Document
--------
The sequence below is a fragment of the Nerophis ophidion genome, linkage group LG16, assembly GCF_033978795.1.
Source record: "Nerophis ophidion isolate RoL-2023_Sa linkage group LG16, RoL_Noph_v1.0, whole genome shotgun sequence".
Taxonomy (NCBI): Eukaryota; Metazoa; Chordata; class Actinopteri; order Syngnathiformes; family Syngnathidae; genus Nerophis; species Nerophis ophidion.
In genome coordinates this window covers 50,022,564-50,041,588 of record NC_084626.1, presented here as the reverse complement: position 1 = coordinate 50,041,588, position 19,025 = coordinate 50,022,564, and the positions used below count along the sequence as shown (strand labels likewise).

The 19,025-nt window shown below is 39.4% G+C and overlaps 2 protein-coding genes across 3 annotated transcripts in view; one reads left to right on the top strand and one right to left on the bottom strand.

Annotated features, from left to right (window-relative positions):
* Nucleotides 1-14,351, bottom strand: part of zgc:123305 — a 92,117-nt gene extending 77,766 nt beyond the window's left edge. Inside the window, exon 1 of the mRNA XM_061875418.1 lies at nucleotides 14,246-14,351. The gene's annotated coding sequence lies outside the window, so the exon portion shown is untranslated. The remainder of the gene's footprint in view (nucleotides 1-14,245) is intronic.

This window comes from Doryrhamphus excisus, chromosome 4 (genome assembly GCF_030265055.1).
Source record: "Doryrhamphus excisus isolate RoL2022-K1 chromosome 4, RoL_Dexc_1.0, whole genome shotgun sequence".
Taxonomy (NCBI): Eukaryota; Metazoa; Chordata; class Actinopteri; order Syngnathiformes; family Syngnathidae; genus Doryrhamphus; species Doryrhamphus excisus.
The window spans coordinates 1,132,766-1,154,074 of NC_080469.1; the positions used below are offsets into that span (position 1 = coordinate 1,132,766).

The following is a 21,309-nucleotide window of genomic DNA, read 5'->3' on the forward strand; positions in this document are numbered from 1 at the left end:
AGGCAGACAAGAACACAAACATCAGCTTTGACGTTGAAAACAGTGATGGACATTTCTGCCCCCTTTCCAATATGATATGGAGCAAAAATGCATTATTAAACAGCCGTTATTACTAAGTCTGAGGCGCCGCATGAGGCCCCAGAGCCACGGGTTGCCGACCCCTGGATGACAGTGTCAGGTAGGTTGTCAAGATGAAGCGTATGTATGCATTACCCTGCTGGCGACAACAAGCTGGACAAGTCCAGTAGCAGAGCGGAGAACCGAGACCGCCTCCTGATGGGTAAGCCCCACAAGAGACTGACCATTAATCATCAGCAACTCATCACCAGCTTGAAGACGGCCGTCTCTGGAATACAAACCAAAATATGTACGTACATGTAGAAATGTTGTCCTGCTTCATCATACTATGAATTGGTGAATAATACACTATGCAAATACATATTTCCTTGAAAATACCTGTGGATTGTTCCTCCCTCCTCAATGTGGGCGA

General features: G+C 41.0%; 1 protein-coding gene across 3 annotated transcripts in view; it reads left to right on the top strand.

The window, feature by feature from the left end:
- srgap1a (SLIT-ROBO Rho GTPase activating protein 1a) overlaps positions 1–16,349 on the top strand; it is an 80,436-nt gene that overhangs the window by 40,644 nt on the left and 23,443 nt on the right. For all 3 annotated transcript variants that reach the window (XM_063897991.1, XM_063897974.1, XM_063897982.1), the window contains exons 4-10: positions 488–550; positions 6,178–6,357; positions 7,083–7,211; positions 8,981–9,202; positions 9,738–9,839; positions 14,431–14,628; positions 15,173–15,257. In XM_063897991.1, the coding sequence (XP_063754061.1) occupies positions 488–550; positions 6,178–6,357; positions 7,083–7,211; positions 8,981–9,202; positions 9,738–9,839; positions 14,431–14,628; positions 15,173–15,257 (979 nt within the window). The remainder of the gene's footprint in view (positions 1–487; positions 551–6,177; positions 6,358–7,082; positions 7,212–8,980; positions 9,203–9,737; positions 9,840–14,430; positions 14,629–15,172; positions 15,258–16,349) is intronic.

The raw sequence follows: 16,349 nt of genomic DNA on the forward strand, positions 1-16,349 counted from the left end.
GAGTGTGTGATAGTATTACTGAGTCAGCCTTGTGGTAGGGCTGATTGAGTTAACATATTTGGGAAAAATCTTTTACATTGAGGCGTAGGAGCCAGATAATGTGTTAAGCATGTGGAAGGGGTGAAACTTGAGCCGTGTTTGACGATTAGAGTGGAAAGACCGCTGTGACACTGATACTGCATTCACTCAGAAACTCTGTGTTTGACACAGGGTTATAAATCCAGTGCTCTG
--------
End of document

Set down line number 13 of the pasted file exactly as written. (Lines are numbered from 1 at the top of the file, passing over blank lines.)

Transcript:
AGGCAGACAAGAACACAAACATCAGCTTTGACGTTGAAAACAGTGATGGACATTTCTGCCCCCTTTCCAATATGATATGGAGCAAAAATGCATTATTAAACAGCCGTTATTACTAAGTCTGAGGCGCCGCATGAGGCCCCAGAGCCACGGGTTGCCGACCCCTGGATGACAGTGTCAGGTAGGTTGTCAAGATGAAGCGTATGTATGCATTACCCTGCTGGCGACAACAAGCTGGACAAGTCCAGTAGCAGAGCGGAGAACCGAGACCGCCTCCTGATGGGTAAGCCCCACAAGAGACTGACCATTAATCATCAGCAACTCATCACCAGCTTGAAGACGGCCGTCTCTGGAATACAAACCAAAATATGTACGTACATGTAGAAATGTTGTCCTGCTTCATCATACTATGAATTGGTGAATAATACACTATGCAAATACATATTTCCTTGAAAATACCTGTGGATTGTTCCTCCCTCCTCAATGTGGGCGA